Now that you have Go installed, you can write some code in Go. Go programs are organized into packages, which are collections of source files that share a common namespace and a set of dependencies. A package can be executable or a library. An executable package must have a file called main.go that defines a function called main(), which is the entry point of the program. A library package can be imported by other packages to use its exported identifiers, such as types, variables, constants, and functions.


Hello, world!




Let's start with a simple program that prints "Hello, world!" to the standard output. Create a folder called hello and inside it create a file called main.go. Then write the following code in the file:


How to download and install go 1.20.1 on Windows


Download go 1.20.1 source code and build from scratch


Go 1.20.1 release notes and new features


Download go 1.20.1 for Linux and Mac OS


Go 1.20.1 installation instructions and troubleshooting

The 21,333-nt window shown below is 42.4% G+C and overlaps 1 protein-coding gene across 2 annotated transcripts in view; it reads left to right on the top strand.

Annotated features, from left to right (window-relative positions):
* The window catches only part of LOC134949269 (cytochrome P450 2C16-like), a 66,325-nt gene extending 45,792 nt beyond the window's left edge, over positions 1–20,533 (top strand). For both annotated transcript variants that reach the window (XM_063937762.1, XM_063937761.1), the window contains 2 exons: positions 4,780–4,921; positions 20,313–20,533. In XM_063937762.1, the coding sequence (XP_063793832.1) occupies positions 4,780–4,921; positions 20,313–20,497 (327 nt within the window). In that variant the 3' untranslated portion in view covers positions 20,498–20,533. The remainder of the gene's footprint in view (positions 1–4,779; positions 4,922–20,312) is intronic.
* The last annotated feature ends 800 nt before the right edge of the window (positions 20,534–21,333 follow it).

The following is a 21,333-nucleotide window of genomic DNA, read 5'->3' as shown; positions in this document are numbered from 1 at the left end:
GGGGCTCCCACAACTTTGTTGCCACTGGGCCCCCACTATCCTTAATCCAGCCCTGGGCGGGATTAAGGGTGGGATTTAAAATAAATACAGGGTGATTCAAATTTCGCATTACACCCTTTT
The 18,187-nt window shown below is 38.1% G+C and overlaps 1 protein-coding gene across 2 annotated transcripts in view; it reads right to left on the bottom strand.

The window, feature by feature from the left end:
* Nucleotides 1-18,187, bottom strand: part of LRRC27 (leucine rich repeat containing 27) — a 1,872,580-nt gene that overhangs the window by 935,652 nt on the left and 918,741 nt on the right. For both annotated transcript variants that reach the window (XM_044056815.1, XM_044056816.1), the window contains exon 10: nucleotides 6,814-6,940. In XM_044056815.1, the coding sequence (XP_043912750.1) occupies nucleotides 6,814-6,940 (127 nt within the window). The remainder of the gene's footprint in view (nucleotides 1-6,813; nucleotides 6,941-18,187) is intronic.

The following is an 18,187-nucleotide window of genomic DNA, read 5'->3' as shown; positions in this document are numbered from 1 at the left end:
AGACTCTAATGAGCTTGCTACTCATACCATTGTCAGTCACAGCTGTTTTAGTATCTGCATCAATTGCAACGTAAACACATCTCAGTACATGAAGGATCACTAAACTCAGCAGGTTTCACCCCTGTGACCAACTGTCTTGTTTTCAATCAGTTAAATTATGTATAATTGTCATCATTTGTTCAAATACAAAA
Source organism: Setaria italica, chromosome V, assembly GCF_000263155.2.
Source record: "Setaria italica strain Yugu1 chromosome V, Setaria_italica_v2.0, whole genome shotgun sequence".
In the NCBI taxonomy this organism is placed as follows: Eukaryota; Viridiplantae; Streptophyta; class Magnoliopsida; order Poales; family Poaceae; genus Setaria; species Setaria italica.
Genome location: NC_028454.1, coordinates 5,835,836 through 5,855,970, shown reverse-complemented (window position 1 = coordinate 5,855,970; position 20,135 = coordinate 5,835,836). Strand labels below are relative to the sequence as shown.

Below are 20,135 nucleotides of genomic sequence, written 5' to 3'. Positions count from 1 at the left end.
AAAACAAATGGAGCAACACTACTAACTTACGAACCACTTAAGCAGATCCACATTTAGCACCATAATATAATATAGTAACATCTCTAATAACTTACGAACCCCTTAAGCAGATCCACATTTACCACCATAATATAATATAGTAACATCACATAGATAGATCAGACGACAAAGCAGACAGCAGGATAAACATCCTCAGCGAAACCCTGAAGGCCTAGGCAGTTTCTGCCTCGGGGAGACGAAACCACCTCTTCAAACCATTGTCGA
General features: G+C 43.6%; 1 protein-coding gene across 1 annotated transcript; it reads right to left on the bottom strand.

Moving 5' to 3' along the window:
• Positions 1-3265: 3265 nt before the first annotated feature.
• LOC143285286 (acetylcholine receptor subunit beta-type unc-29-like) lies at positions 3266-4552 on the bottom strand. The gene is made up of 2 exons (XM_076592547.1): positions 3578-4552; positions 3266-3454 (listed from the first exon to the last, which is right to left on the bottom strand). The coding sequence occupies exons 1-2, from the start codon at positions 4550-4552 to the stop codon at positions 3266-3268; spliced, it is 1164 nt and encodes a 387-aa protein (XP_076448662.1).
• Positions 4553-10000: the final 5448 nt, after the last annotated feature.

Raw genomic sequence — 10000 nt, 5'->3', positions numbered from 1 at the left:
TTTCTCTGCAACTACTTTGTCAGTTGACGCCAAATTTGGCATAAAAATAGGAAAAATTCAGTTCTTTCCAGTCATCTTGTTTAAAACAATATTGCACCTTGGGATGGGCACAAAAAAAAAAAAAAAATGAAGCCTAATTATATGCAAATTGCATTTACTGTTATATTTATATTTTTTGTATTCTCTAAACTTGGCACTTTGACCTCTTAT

Download go 1.20.1 for FreeBSD, Linux ppc64le, and Linux s390x


Go 1.20.1 binary distributions and checksums


Download go 1.20.1 for ARM64 and x86-64 processors


Go 1.20.1 module mirror and checksum database


Download go 1.20.1 for web development and cloud computing


Go 1.20.1 documentation and tutorials


Download go 1.20.1 for data science and machine learning


Go 1.20.1 performance improvements and benchmarks


Download go 1.20.1 for mobile development and cross-platform apps


Go 1.20.1 compatibility and migration guide


Download go 1.20.4, the latest stable version of go


Go 1.20.4 vs go 1.20.3 vs go 1.20.2 vs go 1.20.1 comparison


Download go 2, the upcoming major version of go


Go 2 features and roadmap


Download go playground, an online tool to run go code


Go playground examples and tips